> Is dotMobi on developers' side? yes or no?
Developers are a neglected constituency in the mobile ecosystem. That's
why we're working hard on creating http://dev.mobi, http://ready.mobi,
etc. (Over 4,000 developers can't be wrong :-) )
A critical mass of content is required to start the cogs of the mobile
web turning, and it's still too hard to create great sites. In our own
way, we're trying to democratise and demystify mobile development.
OK. But where does that leave Vodafone? Not so simple :-)
First I'll say, I suspect they genuinely thought they could also help
kick-start the mobile web.
I don't know for sure, but I imagine that Vodafone's logic went
something like this:
1. the data tariff is flattening
2. users are going to go on-line en masse
3. we can't educate them quickly enough that they should use
made-for-mobile sites (and perhaps there aren't enough of those sites
4. so they will go to not-made-for-mobile-sites, whether we want them
to or not
5. and when they have a poor experience, they won't return - to any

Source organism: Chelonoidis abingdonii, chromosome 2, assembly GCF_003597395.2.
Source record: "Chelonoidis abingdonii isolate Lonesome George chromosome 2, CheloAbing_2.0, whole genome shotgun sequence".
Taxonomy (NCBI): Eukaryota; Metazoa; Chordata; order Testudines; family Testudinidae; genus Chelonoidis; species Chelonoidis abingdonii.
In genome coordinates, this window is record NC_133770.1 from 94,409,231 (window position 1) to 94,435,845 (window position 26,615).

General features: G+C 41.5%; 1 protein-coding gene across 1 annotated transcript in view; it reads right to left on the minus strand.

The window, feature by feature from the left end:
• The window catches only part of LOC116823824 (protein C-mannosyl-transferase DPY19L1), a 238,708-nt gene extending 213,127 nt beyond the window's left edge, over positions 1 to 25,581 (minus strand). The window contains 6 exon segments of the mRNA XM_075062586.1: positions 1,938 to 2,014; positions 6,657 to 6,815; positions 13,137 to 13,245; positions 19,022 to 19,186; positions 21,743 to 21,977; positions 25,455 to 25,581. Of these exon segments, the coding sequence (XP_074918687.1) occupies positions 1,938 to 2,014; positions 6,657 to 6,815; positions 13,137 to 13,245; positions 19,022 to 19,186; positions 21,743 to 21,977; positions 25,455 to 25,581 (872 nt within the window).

type of site
I believe Vodafone's investment in dotMobi is designed to address point
3. We help identify made-for-mobile sites with the .mobi address, and
help developer build those sites (whether they use the that domain or
And I guess Vodafone's transcoding project is designed to address point
5. "At the very least, let's provide a safety net so that people who
attempt to visit crazy not-for-mobile sites have at least a sensible
(One could even see this as being a stop-gap until made-for-mobile URLs
are as colloquial as not-made-for-mobile URLs.)
And actually, I personally think this logic holds up.
But - and it's a very big BUT - logic is one thing, implementation is
another. Masking the user-agent and leaving no clues seems wholly
unnecessary. The transcoding itself has been very buggy (with images in
particular I believe). And not telling content providers ahead-of-time
so they could prepare has been revealed as a huge mistake.
So, yes. For me, the jury is still out. But I also know that little can
never be changed.
I feel a little like a negotiator for the United Nations here, but I
would add one final point. The more bellicose, and less constructive,
the mobile ecosystem becomes towards itself, the less likely it is that
any of us will see it succeed.
I agree that standardisation is a painstaking process. But it is
necessary. However, holy wars are not the only other alternative :-)